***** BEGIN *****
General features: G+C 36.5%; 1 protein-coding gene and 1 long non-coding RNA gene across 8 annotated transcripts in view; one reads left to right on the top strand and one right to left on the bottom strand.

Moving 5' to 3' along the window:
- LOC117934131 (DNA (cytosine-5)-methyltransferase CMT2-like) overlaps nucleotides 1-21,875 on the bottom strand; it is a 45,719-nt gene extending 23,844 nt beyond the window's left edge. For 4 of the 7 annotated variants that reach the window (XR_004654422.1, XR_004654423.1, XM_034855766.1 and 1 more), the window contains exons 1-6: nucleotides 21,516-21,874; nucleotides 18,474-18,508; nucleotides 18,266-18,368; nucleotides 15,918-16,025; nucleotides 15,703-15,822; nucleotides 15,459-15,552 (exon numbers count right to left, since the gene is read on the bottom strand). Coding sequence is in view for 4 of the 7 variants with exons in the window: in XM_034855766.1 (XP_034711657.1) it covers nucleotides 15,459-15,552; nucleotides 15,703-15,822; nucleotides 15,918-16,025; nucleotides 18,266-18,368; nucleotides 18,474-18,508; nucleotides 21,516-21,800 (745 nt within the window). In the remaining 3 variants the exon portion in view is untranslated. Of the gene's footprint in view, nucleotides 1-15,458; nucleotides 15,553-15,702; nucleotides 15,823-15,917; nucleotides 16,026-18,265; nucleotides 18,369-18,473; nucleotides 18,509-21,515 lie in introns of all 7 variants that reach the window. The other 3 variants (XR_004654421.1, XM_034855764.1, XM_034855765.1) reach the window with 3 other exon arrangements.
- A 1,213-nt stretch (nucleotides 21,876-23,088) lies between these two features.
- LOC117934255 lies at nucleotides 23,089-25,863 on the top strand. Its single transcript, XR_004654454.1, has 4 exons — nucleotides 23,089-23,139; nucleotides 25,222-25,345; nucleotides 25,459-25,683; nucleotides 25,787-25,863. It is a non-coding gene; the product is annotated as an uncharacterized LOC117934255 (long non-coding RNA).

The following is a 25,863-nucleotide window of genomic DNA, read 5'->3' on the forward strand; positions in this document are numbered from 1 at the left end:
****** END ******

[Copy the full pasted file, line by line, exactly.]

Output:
General features: G+C 36.5%; 1 protein-coding gene and 1 long non-coding RNA gene across 8 annotated transcripts in view; one reads left to right on the top strand and one right to left on the bottom strand.

Moving 5' to 3' along the window:
- LOC117934131 (DNA (cytosine-5)-methyltransferase CMT2-like) overlaps nucleotides 1-21,875 on the bottom strand; it is a 45,719-nt gene extending 23,844 nt beyond the window's left edge. For 4 of the 7 annotated variants that reach the window (XR_004654422.1, XR_004654423.1, XM_034855766.1 and 1 more), the window contains exons 1-6: nucleotides 21,516-21,874; nucleotides 18,474-18,508; nucleotides 18,266-18,368; nucleotides 15,918-16,025; nucleotides 15,703-15,822; nucleotides 15,459-15,552 (exon numbers count right to left, since the gene is read on the bottom strand). Coding sequence is in view for 4 of the 7 variants with exons in the window: in XM_034855766.1 (XP_034711657.1) it covers nucleotides 15,459-15,552; nucleotides 15,703-15,822; nucleotides 15,918-16,025; nucleotides 18,266-18,368; nucleotides 18,474-18,508; nucleotides 21,516-21,800 (745 nt within the window). In the remaining 3 variants the exon portion in view is untranslated. Of the gene's footprint in view, nucleotides 1-15,458; nucleotides 15,553-15,702; nucleotides 15,823-15,917; nucleotides 16,026-18,265; nucleotides 18,369-18,473; nucleotides 18,509-21,515 lie in introns of all 7 variants that reach the window. The other 3 variants (XR_004654421.1, XM_034855764.1, XM_034855765.1) reach the window with 3 other exon arrangements.
- A 1,213-nt stretch (nucleotides 21,876-23,088) lies between these two features.
- LOC117934255 lies at nucleotides 23,089-25,863 on the top strand. Its single transcript, XR_004654454.1, has 4 exons — nucleotides 23,089-23,139; nucleotides 25,222-25,345; nucleotides 25,459-25,683; nucleotides 25,787-25,863. It is a non-coding gene; the product is annotated as an uncharacterized LOC117934255 (long non-coding RNA).

The following is a 25,863-nucleotide window of genomic DNA, read 5'->3' on the forward strand; positions in this document are numbered from 1 at the left end: